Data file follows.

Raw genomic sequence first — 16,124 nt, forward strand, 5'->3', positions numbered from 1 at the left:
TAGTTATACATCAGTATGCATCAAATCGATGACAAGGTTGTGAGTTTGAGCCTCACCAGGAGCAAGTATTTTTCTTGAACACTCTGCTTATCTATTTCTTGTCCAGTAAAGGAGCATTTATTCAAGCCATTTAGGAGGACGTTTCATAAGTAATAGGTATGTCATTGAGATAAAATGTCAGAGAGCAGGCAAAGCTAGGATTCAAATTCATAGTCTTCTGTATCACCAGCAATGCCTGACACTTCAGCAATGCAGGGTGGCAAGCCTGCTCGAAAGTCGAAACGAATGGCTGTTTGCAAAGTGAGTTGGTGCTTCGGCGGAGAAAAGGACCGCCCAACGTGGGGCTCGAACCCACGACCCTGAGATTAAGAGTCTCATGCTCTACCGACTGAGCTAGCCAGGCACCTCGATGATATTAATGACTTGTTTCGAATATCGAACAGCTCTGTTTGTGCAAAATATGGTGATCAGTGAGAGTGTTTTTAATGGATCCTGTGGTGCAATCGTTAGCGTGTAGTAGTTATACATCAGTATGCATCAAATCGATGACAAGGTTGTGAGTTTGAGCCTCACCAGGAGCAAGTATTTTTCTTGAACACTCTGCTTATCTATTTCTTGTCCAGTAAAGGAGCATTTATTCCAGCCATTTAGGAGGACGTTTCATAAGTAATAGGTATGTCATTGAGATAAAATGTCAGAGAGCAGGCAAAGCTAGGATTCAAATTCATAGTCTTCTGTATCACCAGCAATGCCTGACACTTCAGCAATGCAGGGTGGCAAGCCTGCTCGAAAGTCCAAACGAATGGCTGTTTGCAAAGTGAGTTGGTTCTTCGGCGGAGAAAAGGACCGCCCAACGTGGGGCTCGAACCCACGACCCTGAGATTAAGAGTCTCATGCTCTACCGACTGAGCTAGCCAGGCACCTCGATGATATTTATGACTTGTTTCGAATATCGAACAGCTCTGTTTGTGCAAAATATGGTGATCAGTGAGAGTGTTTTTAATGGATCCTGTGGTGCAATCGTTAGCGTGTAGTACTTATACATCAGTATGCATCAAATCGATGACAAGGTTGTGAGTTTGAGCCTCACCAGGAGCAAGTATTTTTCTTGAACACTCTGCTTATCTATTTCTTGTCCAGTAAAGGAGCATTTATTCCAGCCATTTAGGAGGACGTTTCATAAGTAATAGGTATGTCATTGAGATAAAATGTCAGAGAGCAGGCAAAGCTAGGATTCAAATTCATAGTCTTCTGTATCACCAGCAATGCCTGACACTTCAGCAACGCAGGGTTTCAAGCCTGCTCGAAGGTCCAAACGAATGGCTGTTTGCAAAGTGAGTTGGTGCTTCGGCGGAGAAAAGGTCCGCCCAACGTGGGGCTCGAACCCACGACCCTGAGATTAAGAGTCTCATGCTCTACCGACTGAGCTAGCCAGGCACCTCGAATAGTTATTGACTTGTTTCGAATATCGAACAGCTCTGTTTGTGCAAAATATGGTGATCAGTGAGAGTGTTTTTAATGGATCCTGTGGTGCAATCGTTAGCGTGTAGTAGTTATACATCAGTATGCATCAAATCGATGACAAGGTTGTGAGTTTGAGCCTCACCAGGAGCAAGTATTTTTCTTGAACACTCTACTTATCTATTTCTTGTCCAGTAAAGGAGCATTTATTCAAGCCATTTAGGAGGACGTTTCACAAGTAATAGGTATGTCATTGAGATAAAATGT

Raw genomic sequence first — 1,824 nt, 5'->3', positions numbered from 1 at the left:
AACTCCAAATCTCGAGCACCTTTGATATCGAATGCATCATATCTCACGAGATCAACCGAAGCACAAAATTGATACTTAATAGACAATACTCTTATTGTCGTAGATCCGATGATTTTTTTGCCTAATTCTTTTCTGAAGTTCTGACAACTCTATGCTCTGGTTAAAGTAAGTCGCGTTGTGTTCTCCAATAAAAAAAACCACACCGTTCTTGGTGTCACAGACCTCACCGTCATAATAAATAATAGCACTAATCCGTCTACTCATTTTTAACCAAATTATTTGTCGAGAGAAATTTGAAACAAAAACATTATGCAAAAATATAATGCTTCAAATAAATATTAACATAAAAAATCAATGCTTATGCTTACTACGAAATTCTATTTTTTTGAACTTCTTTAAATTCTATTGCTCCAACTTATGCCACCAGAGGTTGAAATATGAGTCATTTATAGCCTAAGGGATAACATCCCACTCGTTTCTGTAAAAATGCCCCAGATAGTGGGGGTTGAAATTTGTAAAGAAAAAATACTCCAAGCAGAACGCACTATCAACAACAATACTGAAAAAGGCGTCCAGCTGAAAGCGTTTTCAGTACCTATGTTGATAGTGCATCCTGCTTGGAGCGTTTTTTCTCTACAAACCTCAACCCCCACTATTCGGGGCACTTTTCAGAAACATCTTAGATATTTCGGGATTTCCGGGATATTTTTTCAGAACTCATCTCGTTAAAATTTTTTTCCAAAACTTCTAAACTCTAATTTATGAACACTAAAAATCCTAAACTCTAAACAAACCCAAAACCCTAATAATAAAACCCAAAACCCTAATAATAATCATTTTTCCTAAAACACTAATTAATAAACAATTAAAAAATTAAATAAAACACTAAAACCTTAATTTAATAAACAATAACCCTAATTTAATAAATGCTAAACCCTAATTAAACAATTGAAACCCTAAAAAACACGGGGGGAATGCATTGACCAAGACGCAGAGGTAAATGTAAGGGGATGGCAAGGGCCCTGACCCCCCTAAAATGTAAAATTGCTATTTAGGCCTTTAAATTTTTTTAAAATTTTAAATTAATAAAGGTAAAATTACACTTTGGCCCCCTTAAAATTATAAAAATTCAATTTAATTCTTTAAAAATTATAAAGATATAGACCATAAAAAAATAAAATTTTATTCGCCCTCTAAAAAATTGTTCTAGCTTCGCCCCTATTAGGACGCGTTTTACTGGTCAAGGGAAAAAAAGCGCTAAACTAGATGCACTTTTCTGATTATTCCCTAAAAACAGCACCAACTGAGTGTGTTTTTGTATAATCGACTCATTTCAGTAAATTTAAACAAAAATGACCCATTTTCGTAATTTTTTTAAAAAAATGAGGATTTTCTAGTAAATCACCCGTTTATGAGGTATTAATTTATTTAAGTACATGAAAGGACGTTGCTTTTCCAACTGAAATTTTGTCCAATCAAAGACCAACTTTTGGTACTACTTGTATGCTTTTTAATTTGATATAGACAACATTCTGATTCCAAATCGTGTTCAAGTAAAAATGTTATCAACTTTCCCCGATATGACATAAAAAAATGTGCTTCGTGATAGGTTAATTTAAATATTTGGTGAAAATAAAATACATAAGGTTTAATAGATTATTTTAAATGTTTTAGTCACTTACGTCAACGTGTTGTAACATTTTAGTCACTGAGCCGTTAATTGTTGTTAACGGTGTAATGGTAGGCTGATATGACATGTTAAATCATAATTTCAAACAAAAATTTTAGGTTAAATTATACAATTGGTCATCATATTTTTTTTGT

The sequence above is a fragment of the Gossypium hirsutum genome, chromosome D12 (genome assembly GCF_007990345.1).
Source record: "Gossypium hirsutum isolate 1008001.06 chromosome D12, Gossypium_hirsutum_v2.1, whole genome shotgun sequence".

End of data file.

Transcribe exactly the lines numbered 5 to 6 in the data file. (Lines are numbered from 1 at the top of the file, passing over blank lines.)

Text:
The sequence above is a fragment of the Gossypium hirsutum genome, chromosome D12 (genome assembly GCF_007990345.1).
Source record: "Gossypium hirsutum isolate 1008001.06 chromosome D12, Gossypium_hirsutum_v2.1, whole genome shotgun sequence".